2800 Introduction to Peace Studies: The meanings of peace and peacefulness in today's world, varied approaches to peace, contributions of many disciplines and professionals, and the significance of people's movements.*

4537 Middle Eastern Economic Development (Cross-Listed as Agricultural Econ 4537)

4597.01 Problems & Policies in Population, Food & Environment: Especially related to low-income countries (Cross-listed as Agricultural Econ 4597.01) *

4661 City and Culture: Introduction to the comparative and cross-cultural study of cities, urban culture, and urbanism.

4700 Terror & Terrorism: Focus mainly on terrorism as political violence carried out by non-state actors.

4850 Understanding the Global Information Society: Invites students to think critically about the global networks that are shaping the new knowledge creation & sharing processes. To monitor news, investigate web resources & gather information for assignments, report & case study analysis.

5616 Challenges to Childhood: An International Perspective: Course will explore children's forced participation in war and its consequences and child poverty, labor, health, abuse, and victimization in international perspective.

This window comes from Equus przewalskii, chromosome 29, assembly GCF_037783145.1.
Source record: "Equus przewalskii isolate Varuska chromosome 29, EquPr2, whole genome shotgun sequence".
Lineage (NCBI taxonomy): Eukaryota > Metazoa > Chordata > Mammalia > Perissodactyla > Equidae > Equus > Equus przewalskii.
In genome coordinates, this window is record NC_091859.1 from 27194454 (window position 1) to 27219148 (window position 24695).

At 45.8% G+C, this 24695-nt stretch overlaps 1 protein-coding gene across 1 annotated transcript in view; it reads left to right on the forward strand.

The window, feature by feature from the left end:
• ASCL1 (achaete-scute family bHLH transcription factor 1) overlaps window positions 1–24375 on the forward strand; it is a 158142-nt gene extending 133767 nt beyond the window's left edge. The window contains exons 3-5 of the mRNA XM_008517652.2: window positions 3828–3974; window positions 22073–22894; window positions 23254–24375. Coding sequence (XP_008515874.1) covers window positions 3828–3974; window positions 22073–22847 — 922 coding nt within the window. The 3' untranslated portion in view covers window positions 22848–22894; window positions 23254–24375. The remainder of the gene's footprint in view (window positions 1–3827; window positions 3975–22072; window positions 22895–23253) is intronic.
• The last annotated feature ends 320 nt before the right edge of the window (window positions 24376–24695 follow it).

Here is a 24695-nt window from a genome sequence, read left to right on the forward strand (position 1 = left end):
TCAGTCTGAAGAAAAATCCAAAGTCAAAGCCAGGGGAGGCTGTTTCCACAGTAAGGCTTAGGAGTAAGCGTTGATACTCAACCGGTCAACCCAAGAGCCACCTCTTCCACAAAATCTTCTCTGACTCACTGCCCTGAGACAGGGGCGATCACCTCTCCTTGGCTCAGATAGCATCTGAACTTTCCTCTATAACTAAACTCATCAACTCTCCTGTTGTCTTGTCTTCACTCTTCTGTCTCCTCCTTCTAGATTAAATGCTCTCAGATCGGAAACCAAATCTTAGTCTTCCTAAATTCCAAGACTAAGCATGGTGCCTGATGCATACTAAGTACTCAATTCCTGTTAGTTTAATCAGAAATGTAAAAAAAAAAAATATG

5645 Contemporary Issues in the Middle East (Cross-Listed in NELC 5645)

5700 Rebuilding Failed & Weak States (Ukraine, IRAQ, Rwanda) (Cross-Listed as Public Policy & Mgmt 5700)

2201 Introduction to Jewish Studies

4191 Internship in Jewish Studies

2600 Historical Overview of Human Design on the Land: Efforts of individuals and societies to control and shape the environment from earliest times to present.

*An honors section is available. 

The interdisciplinary B.A. in Islamic Studies is offered through NELC, while the Melton Center for Jewish Studies offers the B.A. in Jewish Studies. Individualized undergraduate degree programs are available in the Colleges of Agriculture, Humanities, and Social and Behavioral Sciences.  Degree Requirements in many other departments offer degrees potentially related to the Middle East, especially History, Political Sciance and Sociology. Minors in Middle East Studies and Jewish Studies are offered through IS and the Melton Center for Jewish Studies.